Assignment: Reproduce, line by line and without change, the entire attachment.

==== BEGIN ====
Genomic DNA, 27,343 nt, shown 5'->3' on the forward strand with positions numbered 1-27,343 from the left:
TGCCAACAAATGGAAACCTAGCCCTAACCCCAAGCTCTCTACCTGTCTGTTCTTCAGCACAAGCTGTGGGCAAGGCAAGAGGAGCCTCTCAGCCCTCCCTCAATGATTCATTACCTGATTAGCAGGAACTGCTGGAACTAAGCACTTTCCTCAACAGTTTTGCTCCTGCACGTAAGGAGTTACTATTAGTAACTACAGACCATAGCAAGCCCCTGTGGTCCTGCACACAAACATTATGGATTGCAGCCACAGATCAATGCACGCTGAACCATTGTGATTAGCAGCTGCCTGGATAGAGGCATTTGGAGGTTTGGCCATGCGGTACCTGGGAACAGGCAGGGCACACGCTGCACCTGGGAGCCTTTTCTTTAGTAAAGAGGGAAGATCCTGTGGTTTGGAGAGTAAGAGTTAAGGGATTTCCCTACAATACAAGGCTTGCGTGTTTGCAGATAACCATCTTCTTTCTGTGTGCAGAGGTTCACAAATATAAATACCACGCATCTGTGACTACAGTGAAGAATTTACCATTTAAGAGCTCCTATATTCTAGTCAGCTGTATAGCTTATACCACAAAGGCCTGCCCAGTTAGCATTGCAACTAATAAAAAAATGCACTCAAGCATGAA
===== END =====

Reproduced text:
Genomic DNA, 27,343 nt, shown 5'->3' on the forward strand with positions numbered 1-27,343 from the left:
TGCCAACAAATGGAAACCTAGCCCTAACCCCAAGCTCTCTACCTGTCTGTTCTTCAGCACAAGCTGTGGGCAAGGCAAGAGGAGCCTCTCAGCCCTCCCTCAATGATTCATTACCTGATTAGCAGGAACTGCTGGAACTAAGCACTTTCCTCAACAGTTTTGCTCCTGCACGTAAGGAGTTACTATTAGTAACTACAGACCATAGCAAGCCCCTGTGGTCCTGCACACAAACATTATGGATTGCAGCCACAGATCAATGCACGCTGAACCATTGTGATTAGCAGCTGCCTGGATAGAGGCATTTGGAGGTTTGGCCATGCGGTACCTGGGAACAGGCAGGGCACACGCTGCACCTGGGAGCCTTTTCTTTAGTAAAGAGGGAAGATCCTGTGGTTTGGAGAGTAAGAGTTAAGGGATTTCCCTACAATACAAGGCTTGCGTGTTTGCAGATAACCATCTTCTTTCTGTGTGCAGAGGTTCACAAATATAAATACCACGCATCTGTGACTACAGTGAAGAATTTACCATTTAAGAGCTCCTATATTCTAGTCAGCTGTATAGCTTATACCACAAAGGCCTGCCCAGTTAGCATTGCAACTAATAAAAAAATGCACTCAAGCATGAA